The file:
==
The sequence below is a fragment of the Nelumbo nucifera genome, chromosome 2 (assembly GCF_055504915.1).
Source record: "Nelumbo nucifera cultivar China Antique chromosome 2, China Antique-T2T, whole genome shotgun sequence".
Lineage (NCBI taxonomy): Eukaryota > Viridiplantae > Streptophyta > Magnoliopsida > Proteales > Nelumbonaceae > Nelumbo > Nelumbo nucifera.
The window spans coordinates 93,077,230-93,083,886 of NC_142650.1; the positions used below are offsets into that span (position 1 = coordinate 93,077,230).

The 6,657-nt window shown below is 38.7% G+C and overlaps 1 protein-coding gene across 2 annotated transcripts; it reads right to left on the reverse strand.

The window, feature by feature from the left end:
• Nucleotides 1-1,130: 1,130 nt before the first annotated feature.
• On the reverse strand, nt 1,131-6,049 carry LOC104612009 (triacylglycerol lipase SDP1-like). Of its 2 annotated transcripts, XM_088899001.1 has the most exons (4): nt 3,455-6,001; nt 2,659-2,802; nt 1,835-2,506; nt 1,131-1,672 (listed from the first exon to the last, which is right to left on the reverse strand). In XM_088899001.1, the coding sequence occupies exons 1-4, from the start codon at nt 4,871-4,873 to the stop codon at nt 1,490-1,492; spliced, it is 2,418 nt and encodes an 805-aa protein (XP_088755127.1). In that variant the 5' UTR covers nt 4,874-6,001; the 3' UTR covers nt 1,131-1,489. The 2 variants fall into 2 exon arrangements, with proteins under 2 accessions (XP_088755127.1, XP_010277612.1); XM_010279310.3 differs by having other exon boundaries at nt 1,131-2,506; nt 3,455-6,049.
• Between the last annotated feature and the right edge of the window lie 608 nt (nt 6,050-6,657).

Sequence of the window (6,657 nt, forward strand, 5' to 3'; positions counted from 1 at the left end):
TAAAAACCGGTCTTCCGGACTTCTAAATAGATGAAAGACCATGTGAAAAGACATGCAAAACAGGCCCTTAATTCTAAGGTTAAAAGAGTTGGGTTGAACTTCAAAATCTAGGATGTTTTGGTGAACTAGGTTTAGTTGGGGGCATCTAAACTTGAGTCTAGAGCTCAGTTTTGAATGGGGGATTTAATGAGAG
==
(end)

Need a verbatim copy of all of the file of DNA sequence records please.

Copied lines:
The sequence below is a fragment of the Nelumbo nucifera genome, chromosome 2 (assembly GCF_055504915.1).
Source record: "Nelumbo nucifera cultivar China Antique chromosome 2, China Antique-T2T, whole genome shotgun sequence".
Lineage (NCBI taxonomy): Eukaryota > Viridiplantae > Streptophyta > Magnoliopsida > Proteales > Nelumbonaceae > Nelumbo > Nelumbo nucifera.
The window spans coordinates 93,077,230-93,083,886 of NC_142650.1; the positions used below are offsets into that span (position 1 = coordinate 93,077,230).

The 6,657-nt window shown below is 38.7% G+C and overlaps 1 protein-coding gene across 2 annotated transcripts; it reads right to left on the reverse strand.

The window, feature by feature from the left end:
• Nucleotides 1-1,130: 1,130 nt before the first annotated feature.
• On the reverse strand, nt 1,131-6,049 carry LOC104612009 (triacylglycerol lipase SDP1-like). Of its 2 annotated transcripts, XM_088899001.1 has the most exons (4): nt 3,455-6,001; nt 2,659-2,802; nt 1,835-2,506; nt 1,131-1,672 (listed from the first exon to the last, which is right to left on the reverse strand). In XM_088899001.1, the coding sequence occupies exons 1-4, from the start codon at nt 4,871-4,873 to the stop codon at nt 1,490-1,492; spliced, it is 2,418 nt and encodes an 805-aa protein (XP_088755127.1). In that variant the 5' UTR covers nt 4,874-6,001; the 3' UTR covers nt 1,131-1,489. The 2 variants fall into 2 exon arrangements, with proteins under 2 accessions (XP_088755127.1, XP_010277612.1); XM_010279310.3 differs by having other exon boundaries at nt 1,131-2,506; nt 3,455-6,049.
• Between the last annotated feature and the right edge of the window lie 608 nt (nt 6,050-6,657).

Sequence of the window (6,657 nt, forward strand, 5' to 3'; positions counted from 1 at the left end):
TAAAAACCGGTCTTCCGGACTTCTAAATAGATGAAAGACCATGTGAAAAGACATGCAAAACAGGCCCTTAATTCTAAGGTTAAAAGAGTTGGGTTGAACTTCAAAATCTAGGATGTTTTGGTGAACTAGGTTTAGTTGGGGGCATCTAAACTTGAGTCTAGAGCTCAGTTTTGAATGGGGGATTTAATGAGAG